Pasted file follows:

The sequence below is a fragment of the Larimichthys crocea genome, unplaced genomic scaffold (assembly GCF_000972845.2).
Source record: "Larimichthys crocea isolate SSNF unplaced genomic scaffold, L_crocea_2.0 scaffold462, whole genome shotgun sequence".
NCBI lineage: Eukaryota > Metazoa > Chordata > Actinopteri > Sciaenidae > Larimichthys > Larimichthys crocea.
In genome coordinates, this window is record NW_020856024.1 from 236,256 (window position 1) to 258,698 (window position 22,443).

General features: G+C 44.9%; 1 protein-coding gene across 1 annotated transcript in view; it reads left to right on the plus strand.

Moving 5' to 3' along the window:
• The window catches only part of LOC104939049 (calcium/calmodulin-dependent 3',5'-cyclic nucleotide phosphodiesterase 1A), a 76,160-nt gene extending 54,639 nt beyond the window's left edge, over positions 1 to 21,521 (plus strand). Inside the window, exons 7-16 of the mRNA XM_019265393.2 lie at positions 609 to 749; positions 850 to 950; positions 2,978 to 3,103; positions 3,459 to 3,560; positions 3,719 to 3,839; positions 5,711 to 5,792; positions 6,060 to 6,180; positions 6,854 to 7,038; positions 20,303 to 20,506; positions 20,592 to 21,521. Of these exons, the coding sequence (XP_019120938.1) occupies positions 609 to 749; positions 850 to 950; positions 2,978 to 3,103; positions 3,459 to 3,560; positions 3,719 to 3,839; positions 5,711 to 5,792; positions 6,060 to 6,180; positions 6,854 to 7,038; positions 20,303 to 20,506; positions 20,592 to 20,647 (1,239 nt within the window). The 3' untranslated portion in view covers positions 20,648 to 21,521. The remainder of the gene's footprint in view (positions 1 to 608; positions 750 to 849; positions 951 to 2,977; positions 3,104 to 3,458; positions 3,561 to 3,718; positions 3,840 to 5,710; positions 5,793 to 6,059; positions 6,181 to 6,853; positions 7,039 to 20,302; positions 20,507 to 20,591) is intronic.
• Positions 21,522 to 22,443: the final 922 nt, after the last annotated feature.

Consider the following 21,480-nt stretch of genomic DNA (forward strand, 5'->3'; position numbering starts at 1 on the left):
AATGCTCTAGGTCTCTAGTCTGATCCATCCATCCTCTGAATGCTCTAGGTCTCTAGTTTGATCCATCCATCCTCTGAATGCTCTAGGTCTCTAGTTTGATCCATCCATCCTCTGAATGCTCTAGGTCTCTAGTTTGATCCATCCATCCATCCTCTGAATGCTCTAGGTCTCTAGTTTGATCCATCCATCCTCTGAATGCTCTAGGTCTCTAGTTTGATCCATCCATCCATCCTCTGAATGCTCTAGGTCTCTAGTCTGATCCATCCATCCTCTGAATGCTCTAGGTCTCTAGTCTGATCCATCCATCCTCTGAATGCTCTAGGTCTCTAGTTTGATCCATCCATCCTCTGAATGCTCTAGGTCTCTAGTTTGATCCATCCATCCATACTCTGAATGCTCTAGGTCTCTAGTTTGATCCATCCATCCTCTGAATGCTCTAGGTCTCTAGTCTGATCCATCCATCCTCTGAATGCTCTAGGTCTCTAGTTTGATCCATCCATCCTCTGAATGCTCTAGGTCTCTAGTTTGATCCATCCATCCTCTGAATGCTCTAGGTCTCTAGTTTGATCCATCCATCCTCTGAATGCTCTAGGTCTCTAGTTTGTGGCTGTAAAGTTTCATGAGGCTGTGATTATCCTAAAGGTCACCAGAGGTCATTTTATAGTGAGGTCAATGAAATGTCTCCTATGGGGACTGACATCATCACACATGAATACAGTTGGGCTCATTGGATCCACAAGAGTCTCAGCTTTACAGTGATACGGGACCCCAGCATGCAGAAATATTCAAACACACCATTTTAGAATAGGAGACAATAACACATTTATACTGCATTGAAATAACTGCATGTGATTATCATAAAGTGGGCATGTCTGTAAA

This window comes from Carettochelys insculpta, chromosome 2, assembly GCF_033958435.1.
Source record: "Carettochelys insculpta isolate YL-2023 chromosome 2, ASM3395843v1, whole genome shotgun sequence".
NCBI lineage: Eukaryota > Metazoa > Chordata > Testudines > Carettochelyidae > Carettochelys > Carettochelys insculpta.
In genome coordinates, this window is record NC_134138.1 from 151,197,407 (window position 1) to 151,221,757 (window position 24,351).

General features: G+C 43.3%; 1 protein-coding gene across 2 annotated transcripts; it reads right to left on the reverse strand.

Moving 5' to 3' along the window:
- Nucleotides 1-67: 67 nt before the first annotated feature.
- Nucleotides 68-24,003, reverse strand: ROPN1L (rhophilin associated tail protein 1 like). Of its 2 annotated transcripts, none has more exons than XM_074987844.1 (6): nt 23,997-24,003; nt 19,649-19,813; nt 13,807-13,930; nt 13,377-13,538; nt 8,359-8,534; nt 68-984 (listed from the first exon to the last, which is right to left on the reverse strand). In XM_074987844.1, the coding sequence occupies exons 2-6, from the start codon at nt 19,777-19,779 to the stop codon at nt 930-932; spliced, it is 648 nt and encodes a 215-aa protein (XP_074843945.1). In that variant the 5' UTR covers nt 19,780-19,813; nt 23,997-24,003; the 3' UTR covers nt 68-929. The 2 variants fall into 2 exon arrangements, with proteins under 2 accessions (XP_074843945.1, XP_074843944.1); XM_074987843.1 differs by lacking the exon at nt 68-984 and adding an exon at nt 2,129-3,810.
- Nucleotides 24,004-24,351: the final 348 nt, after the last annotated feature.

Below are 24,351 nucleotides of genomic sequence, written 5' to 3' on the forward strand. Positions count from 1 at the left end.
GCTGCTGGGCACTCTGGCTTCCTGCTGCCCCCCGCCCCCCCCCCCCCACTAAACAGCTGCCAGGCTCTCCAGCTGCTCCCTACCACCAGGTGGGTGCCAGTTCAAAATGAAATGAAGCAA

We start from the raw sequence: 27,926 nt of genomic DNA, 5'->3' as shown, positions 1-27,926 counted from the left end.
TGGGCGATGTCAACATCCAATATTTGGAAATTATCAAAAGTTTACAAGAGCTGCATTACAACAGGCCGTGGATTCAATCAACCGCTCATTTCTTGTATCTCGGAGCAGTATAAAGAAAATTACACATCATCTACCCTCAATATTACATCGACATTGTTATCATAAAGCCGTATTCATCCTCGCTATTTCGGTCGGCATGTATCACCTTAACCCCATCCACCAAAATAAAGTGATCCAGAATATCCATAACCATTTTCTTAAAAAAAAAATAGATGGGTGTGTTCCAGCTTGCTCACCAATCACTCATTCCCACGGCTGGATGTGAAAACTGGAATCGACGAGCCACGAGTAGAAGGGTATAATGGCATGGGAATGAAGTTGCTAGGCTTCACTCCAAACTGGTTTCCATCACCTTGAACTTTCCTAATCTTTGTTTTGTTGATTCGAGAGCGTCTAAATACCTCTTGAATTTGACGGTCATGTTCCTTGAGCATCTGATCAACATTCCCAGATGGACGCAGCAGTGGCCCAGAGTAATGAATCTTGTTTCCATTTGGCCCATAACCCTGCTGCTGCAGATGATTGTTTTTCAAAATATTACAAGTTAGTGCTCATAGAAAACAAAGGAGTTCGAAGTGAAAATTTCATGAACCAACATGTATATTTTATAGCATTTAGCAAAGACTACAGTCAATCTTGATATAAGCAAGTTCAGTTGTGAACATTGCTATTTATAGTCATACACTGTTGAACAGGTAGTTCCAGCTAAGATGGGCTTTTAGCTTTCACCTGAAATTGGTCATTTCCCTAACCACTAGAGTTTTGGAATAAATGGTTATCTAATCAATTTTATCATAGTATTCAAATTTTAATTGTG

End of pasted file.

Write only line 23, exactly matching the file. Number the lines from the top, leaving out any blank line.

TGGGCGATGTCAACATCCAATATTTGGAAATTATCAAAAGTTTACAAGAGCTGCATTACAACAGGCCGTGGATTCAATCAACCGCTCATTTCTTGTATCTCGGAGCAGTATAAAGAAAATTACACATCATCTACCCTCAATATTACATCGACATTGTTATCATAAAGCCGTATTCATCCTCGCTATTTCGGTCGGCATGTATCACCTTAACCCCATCCACCAAAATAAAGTGATCCAGAATATCCATAACCATTTTCTTAAAAAAAAAATAGATGGGTGTGTTCCAGCTTGCTCACCAATCACTCATTCCCACGGCTGGATGTGAAAACTGGAATCGACGAGCCACGAGTAGAAGGGTATAATGGCATGGGAATGAAGTTGCTAGGCTTCACTCCAAACTGGTTTCCATCACCTTGAACTTTCCTAATCTTTGTTTTGTTGATTCGAGAGCGTCTAAATACCTCTTGAATTTGACGGTCATGTTCCTTGAGCATCTGATCAACATTCCCAGATGGACGCAGCAGTGGCCCAGAGTAATGAATCTTGTTTCCATTTGGCCCATAACCCTGCTGCTGCAGATGATTGTTTTTCAAAATATTACAAGTTAGTGCTCATAGAAAACAAAGGAGTTCGAAGTGAAAATTTCATGAACCAACATGTATATTTTATAGCATTTAGCAAAGACTACAGTCAATCTTGATATAAGCAAGTTCAGTTGTGAACATTGCTATTTATAGTCATACACTGTTGAACAGGTAGTTCCAGCTAAGATGGGCTTTTAGCTTTCACCTGAAATTGGTCATTTCCCTAACCACTAGAGTTTTGGAATAAATGGTTATCTAATCAATTTTATCATAGTATTCAAATTTTAATTGTG